Wednesday, November 23, 2005
By ERIN ZYSETT
POLK COUNTY--Avian bird flu is an epidemic in Asia at the moment, but could someone in Polk County contract it?
Right now the risk is near zero.
No cases of the highly contagious H5N1 bird flu in North America have been confirmed. However, if it does make its way here from Asia, Oregon is right in the path of migratory bird carriers.
It's possible for a seemingly healthy wild duck to pass the less deadly strain of H5N1 to a domestic chicken, where it can then mutate to the more deadly version.
Even then, the main risk is a financial one, as long as farmers take proper precautions.
U.S. House Committee on Agriculture Chairman Bob Goodlatte noted in a recent hearing that the estimated disruptions in poultry consumption associated with avian flu are costing the U.S. poultry industry some $88 million a month.
Chicken farmers are fighting a public relations battle more than a viral one.
There are other risks of exposure. One is to hunters, since the virus is spread through fecal matter and bodily fluids. Experts say that if hunters take standard sanitary precautions, however, their risk is low.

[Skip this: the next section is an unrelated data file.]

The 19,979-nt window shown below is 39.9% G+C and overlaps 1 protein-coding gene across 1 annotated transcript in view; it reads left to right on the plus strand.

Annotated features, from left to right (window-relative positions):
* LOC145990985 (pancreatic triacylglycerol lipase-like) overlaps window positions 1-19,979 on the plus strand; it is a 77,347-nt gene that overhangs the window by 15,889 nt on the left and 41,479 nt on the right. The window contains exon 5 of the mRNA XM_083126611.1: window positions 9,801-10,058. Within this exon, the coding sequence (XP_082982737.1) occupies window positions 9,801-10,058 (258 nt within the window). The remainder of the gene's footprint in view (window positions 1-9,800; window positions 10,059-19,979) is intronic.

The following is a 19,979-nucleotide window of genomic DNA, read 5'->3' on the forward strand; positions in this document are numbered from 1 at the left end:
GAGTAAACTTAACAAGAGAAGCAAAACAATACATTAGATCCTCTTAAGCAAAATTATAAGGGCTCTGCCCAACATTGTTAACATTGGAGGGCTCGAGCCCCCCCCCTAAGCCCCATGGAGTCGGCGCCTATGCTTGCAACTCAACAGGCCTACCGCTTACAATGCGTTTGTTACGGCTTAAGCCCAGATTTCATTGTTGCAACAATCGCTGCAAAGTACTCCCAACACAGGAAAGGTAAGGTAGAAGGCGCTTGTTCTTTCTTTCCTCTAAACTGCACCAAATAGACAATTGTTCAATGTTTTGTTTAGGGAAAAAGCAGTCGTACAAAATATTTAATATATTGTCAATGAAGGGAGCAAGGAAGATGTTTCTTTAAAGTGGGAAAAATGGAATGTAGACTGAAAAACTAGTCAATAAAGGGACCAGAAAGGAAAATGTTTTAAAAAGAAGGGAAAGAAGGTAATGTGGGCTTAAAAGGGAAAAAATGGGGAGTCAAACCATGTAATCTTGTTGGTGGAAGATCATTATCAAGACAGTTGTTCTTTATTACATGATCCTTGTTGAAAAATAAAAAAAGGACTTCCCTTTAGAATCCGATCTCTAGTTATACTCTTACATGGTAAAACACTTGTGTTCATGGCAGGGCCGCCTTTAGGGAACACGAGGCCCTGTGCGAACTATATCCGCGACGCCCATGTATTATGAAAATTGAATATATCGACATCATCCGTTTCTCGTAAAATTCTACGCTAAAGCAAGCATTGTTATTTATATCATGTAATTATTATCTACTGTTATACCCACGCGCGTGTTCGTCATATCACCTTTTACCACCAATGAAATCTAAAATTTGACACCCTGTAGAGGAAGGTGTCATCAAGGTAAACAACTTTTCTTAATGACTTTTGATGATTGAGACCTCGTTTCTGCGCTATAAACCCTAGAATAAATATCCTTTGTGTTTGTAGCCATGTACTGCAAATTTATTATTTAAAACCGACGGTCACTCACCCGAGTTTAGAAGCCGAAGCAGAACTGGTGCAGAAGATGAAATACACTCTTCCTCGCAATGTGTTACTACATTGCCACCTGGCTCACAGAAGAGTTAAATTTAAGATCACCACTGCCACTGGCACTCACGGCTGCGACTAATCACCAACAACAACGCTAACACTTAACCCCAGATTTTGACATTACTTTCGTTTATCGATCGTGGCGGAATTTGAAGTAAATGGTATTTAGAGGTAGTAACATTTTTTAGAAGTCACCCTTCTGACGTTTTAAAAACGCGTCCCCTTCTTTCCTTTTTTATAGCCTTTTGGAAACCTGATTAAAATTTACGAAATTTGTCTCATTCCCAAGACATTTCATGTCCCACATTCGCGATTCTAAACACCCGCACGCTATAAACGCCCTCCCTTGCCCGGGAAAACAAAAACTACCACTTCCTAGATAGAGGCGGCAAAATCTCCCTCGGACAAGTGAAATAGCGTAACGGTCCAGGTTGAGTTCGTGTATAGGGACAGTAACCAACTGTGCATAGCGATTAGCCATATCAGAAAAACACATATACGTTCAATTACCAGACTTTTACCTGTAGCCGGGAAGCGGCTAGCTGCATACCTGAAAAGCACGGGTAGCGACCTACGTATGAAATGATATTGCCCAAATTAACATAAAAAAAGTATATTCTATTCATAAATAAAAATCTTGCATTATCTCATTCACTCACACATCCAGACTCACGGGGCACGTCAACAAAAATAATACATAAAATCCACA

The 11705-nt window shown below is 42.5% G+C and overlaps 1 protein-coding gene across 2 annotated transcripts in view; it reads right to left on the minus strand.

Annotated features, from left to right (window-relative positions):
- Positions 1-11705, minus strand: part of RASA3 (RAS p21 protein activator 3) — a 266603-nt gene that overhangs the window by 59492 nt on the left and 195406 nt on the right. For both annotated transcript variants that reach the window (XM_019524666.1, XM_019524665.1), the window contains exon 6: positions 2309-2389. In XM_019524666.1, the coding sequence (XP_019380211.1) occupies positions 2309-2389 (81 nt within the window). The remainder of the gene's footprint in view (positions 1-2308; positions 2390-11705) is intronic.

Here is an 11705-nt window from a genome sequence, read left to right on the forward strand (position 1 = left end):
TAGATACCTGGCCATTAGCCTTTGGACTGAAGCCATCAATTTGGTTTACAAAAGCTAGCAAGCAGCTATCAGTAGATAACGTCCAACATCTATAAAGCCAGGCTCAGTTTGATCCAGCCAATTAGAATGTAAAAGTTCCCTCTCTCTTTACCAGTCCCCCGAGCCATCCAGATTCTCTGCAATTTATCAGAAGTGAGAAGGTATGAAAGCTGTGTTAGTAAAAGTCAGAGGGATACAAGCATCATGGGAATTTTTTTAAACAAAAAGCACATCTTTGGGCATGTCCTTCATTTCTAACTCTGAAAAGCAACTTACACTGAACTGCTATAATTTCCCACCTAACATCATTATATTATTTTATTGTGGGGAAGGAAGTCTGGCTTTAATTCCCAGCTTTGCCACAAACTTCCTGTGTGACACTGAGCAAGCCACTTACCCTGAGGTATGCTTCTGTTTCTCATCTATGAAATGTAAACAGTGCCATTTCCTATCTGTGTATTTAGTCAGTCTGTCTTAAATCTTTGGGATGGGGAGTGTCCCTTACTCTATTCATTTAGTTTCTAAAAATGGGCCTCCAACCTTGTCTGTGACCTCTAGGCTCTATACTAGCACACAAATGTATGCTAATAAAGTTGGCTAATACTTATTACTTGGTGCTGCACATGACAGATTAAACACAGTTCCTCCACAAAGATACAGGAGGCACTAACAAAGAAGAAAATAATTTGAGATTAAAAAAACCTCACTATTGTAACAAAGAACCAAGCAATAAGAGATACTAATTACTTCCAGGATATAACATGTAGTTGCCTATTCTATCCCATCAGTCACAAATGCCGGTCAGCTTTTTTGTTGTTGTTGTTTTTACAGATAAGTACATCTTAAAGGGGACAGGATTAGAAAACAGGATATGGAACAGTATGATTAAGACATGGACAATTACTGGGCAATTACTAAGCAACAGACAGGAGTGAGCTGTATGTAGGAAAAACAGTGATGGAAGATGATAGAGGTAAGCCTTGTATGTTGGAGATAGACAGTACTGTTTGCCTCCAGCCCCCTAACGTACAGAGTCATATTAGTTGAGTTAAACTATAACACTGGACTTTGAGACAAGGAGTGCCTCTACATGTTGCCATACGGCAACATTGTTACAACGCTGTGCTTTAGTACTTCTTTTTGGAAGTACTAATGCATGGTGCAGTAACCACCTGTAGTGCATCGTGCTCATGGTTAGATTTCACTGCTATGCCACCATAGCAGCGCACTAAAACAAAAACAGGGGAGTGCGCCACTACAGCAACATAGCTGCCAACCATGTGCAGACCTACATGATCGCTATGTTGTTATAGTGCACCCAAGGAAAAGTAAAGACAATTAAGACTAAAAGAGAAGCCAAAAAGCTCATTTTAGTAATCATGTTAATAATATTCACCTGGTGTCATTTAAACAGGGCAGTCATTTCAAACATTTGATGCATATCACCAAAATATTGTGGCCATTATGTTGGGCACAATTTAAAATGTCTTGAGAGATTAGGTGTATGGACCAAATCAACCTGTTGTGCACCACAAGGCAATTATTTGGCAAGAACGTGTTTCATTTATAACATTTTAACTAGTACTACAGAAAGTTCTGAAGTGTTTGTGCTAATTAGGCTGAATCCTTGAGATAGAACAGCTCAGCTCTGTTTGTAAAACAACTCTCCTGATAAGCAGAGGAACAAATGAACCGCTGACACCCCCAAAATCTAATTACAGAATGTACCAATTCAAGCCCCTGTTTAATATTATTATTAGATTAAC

Gloves should be worn, and hands and tools should be completely sanitized after the bird is cleaned.
Whether meat is wild or domestic, it should be cooked to a temperature between 160 and 170 degrees. As long as the meat is thoroughly cooked, the virus will be killed. Right now poultry eaters have much higher risk from salmonella than bird flu.
Another source of potential infection that isn't getting much attention is compost piles. Many gardeners and farmers have them, and many of those piles are built up with bird droppings.
Most composting experts will warn that bird droppings can contain weed seed and disease organisms, and are therefore not a good way to build a compost heap.
It is unclear if the avian flu virus could survive the high temperatures a proper compost pile creates (110 to 120 degrees Fahrenheit), but an improperly maintained pile could nonetheless be a breeding ground.
State Wildlife Veterinarian Colin Gillin said that whether avian flu could survive in a compost heap depends on how virulent the strain is. However, it is a possibility. Bottom line: Do not use bird droppings -- there are other sources of organic matter that don't contain disease organisms.